The 5 basic cost-out steps applied to the electric car

I’m an electric car enthusiast. I have already decided that the next car I buy (or rent, although I leave that for another post) will be 100% electric. But as I have a limited budget, I follow with great interest the evolution of costs and/or prices in a sector in full expansion. And it is extremely interesting to see the movements of the different manufacturers to accelerate the learning curve that leads to cost/km parity with internal combustion cars.

In the cost-out, as in any complex issue, it is highly recommended to start from a very simple and common sense structure. Here are 5 simple steps to implement a cost reduction program:

  • Define the cost reference, measurement criteria, scope, tools, etc.: nothing can be measured without standards and references.
  • Define product cost structure: grouped by systems or families so that it can be spread out to a high level of detail.
  • Identify the reduction levers: also known as cost drivers or cost levers. This is probably the most important phase.
  • Capacity to operate at each lever: basically knowing if we can work internally (redesigns, process improvements, etc.), either through suppliers (renegotiation of prices, volumes, redesigns, etc.) or through innovative initiatives (new technologies, joint ventures, etc.).
  • Action plan: specific actions with measurable objectives and plans.

Let us now look at some examples of the emerging electric car industry:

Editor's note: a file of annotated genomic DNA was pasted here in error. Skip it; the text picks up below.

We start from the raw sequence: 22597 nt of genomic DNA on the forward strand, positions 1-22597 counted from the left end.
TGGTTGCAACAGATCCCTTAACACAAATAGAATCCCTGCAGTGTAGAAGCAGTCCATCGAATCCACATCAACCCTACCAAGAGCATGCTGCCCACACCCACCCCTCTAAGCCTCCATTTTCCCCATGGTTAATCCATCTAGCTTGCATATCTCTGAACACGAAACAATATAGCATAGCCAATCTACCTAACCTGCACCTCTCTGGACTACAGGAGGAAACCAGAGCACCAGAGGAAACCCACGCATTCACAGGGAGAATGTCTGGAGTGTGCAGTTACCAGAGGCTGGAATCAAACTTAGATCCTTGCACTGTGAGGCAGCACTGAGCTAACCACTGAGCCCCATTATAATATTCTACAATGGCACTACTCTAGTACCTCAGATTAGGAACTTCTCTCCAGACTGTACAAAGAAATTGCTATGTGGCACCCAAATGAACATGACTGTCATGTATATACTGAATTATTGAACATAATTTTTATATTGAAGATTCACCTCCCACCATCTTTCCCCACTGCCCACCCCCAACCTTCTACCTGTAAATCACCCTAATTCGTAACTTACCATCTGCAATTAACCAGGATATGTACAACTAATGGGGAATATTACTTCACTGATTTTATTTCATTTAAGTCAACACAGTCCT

• Cost structure: according to data published by Bloomberg e Irena in 2017, we can roughly assume that the battery pack represents 50% of the total cost of an electric car. Another 20% is in the rest of the material (chassis, engines, bodywork, etc.), 15% labour, 10% depreciation and 5% powertrain.

If we focus on the battery pack, a rough approximation would be that half of its cost is material and the rest labour, depreciation and others.

  • Identify levers and room for manoeuvre:
    • It is obvious that the first lever is the price of materials, which accounts for 25% of the total cost. It is a complex, volume-dependent lever that is managed by the mining sector that is a capital-intensive sector with long-term business cycles. We can highlight 3 possible ways of acting:
      • Vertical integration: due to its complexity and capital requirements, it is not a viable option at this moment.
      • Investments in mining companies: a minority option at the moment but already being carried out by some manufacturers such as Toyota.
      • Long-term supply agreements: this is the most used because it ensures volume at a stable price, although it eliminates potential benefits due to higher than expected cost reductions. Recently BMW, VW and others have concluded long-term agreements for both cobalt and lithium.
    • The second lever to explore is the rest of the cost of the battery pack (25% of the total cost). Again, similar strategies are applied to the previous point:
      • Vertical integration: Tesla with its Gigafactory is the best example. It tries to accelerate the learning curve and gain a competitive cost advantage by making the batteries itself. We’ll see if it sets a trend, although with the manufacturing problems it’s having, it’s clearly not an easy strategy to implement.
      • Long-term supply agreements: this has been the industry standard until now. Tesla with Panasonic, Nissan/Renault with LG, etc. It allows to obtain improvements associated with volume, but it does not differentiate from the competition.

I am sure that this is only the beginning of what will be many movements to reach the $100/kWh target. At stake is a juicy potential market of up to 100 million new vehicles per year.